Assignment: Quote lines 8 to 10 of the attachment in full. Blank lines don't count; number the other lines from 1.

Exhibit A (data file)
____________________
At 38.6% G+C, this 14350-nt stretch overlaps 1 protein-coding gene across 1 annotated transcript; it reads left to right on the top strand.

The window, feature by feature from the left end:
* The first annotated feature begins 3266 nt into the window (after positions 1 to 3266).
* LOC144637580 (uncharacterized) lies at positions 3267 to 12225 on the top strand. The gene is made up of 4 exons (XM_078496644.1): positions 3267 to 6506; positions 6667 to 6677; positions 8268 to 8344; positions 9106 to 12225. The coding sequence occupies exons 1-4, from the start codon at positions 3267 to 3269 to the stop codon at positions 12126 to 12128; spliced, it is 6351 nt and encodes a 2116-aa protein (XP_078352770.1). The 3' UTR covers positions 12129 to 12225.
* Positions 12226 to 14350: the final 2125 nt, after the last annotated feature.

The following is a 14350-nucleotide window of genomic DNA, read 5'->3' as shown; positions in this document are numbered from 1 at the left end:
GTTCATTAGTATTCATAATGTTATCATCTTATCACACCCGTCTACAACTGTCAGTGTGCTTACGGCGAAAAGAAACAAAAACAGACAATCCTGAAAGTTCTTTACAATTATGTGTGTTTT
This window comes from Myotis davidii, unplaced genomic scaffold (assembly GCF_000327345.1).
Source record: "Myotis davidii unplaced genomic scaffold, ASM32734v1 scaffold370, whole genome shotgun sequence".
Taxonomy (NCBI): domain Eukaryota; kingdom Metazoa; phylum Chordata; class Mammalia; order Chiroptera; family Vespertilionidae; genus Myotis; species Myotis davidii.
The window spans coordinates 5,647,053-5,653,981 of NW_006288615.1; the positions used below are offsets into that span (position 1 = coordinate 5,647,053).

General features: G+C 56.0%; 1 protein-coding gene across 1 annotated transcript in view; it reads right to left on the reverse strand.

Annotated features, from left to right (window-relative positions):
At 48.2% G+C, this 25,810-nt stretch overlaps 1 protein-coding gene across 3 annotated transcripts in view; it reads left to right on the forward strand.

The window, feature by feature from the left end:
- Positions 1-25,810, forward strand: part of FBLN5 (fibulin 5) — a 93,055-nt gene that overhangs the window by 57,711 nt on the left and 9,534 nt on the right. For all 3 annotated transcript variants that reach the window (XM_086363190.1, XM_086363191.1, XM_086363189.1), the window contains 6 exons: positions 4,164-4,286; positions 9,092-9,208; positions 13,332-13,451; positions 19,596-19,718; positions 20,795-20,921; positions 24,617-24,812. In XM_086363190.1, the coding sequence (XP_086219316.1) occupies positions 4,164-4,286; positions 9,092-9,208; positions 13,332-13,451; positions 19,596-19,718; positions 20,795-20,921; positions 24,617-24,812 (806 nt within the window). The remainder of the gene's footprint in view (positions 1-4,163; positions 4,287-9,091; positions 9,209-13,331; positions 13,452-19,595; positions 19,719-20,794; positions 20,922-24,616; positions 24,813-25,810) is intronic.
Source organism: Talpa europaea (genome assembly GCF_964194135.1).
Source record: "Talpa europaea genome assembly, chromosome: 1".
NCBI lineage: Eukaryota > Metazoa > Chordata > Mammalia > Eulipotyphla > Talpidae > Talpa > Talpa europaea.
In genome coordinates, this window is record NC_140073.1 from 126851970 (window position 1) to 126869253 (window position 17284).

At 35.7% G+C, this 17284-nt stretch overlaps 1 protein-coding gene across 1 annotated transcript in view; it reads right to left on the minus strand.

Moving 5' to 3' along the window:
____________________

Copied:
This window comes from Myotis davidii, unplaced genomic scaffold (assembly GCF_000327345.1).
Source record: "Myotis davidii unplaced genomic scaffold, ASM32734v1 scaffold370, whole genome shotgun sequence".
Taxonomy (NCBI): domain Eukaryota; kingdom Metazoa; phylum Chordata; class Mammalia; order Chiroptera; family Vespertilionidae; genus Myotis; species Myotis davidii.